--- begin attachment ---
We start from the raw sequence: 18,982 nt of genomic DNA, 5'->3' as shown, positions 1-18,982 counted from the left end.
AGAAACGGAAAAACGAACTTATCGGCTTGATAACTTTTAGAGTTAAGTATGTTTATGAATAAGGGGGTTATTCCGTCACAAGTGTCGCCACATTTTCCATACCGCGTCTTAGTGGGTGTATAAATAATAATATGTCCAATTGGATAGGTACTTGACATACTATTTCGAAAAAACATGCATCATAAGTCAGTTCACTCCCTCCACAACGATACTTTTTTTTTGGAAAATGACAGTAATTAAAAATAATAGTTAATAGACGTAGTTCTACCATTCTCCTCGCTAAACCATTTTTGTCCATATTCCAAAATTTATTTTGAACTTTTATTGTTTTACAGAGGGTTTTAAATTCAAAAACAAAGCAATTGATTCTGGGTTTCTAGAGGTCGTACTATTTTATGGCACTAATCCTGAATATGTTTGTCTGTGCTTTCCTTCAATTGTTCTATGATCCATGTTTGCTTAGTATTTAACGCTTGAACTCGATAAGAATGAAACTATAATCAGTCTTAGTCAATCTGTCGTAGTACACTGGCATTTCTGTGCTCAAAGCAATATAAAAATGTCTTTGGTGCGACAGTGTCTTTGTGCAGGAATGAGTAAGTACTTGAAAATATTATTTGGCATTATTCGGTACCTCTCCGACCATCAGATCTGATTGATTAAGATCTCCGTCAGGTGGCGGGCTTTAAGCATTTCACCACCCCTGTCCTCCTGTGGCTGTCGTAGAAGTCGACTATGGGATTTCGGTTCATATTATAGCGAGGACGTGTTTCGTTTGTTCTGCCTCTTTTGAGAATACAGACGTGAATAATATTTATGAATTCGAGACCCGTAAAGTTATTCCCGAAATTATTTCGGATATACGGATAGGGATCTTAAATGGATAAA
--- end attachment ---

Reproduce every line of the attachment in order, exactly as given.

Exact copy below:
We start from the raw sequence: 18,982 nt of genomic DNA, 5'->3' as shown, positions 1-18,982 counted from the left end.
AGAAACGGAAAAACGAACTTATCGGCTTGATAACTTTTAGAGTTAAGTATGTTTATGAATAAGGGGGTTATTCCGTCACAAGTGTCGCCACATTTTCCATACCGCGTCTTAGTGGGTGTATAAATAATAATATGTCCAATTGGATAGGTACTTGACATACTATTTCGAAAAAACATGCATCATAAGTCAGTTCACTCCCTCCACAACGATACTTTTTTTTTGGAAAATGACAGTAATTAAAAATAATAGTTAATAGACGTAGTTCTACCATTCTCCTCGCTAAACCATTTTTGTCCATATTCCAAAATTTATTTTGAACTTTTATTGTTTTACAGAGGGTTTTAAATTCAAAAACAAAGCAATTGATTCTGGGTTTCTAGAGGTCGTACTATTTTATGGCACTAATCCTGAATATGTTTGTCTGTGCTTTCCTTCAATTGTTCTATGATCCATGTTTGCTTAGTATTTAACGCTTGAACTCGATAAGAATGAAACTATAATCAGTCTTAGTCAATCTGTCGTAGTACACTGGCATTTCTGTGCTCAAAGCAATATAAAAATGTCTTTGGTGCGACAGTGTCTTTGTGCAGGAATGAGTAAGTACTTGAAAATATTATTTGGCATTATTCGGTACCTCTCCGACCATCAGATCTGATTGATTAAGATCTCCGTCAGGTGGCGGGCTTTAAGCATTTCACCACCCCTGTCCTCCTGTGGCTGTCGTAGAAGTCGACTATGGGATTTCGGTTCATATTATAGCGAGGACGTGTTTCGTTTGTTCTGCCTCTTTTGAGAATACAGACGTGAATAATATTTATGAATTCGAGACCCGTAAAGTTATTCCCGAAATTATTTCGGATATACGGATAGGGATCTTAAATGGATAAA